New York City is routinely described as a “global hub”, a place so thoroughly penetrated by international capital and migration that it seems at once within and without the United States. It is the centre of American commerce and media, but its politics, demographics and worldly outlook make the Big Apple an outlier.
New York may be about to become even more distinct. The left-leaning New York City council is currently drafting legislation that would allow all legal residents, regardless of citizenship, the right to vote in city elections. If the measure passes into law, it would mark a major victory for a voting rights campaign that seeks to enfranchise non-citizen voters in local elections across the country. A few towns already permit non-citizen residents to vote locally, but New York City would be by far the largest jurisdiction to do so.
Under the likely terms of the legislation, legally documented residents who have lived in New York City for at least six months will be able to vote in municipal elections. Reports suggest that the city council is discussing the legislation with Mayor Bill de Blasio’s office, and that a bill might be introduced as soon as this spring.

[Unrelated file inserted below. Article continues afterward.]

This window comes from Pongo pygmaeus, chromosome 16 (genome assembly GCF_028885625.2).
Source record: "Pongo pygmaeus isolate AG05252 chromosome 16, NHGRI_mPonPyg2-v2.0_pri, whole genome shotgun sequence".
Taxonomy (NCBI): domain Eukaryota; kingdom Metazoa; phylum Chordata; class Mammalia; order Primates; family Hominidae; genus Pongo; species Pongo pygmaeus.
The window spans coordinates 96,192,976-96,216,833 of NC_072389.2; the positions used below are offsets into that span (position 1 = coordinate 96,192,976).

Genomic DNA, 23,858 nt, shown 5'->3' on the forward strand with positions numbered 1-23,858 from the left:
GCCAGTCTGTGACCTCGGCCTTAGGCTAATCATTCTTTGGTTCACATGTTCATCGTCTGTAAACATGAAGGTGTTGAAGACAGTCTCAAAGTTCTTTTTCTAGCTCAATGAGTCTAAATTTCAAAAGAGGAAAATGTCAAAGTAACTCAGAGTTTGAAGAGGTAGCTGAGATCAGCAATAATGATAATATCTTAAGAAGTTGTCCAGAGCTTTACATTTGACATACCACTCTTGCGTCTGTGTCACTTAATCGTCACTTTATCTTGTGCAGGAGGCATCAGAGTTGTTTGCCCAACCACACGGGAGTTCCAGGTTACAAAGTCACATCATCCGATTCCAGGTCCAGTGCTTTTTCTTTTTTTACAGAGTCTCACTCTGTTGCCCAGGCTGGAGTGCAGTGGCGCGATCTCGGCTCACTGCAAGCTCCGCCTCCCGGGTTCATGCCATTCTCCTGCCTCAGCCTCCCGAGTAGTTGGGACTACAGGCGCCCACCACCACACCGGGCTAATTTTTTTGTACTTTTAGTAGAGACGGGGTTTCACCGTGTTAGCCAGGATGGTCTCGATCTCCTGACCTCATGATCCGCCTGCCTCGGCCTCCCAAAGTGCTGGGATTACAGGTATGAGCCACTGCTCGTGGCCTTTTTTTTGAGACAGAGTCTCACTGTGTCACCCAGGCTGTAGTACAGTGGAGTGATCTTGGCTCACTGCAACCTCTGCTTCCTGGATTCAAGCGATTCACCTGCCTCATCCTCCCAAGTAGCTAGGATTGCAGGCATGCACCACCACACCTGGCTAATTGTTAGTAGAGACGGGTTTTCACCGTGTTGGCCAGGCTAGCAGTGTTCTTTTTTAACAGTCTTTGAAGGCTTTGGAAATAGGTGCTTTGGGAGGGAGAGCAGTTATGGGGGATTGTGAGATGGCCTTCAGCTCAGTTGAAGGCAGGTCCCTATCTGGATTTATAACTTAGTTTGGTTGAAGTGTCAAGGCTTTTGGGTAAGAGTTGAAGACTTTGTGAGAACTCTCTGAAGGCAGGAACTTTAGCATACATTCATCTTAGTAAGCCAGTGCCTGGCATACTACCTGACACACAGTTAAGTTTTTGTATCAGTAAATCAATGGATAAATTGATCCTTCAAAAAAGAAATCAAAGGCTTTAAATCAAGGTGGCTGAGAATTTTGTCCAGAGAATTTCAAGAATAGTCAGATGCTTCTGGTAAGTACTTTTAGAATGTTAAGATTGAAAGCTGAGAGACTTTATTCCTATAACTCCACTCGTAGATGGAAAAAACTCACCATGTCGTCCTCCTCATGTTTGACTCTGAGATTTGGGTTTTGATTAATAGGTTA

While the legislation stands a good chance of sailing through the council and even winning the approval of the mayor, the prospect of New York City enfranchising its residents has stoked controversy. Many Americans find the idea of non-citizen voting entirely unpalatable and fear that it undermines the sanctity and privilege of citizenship.
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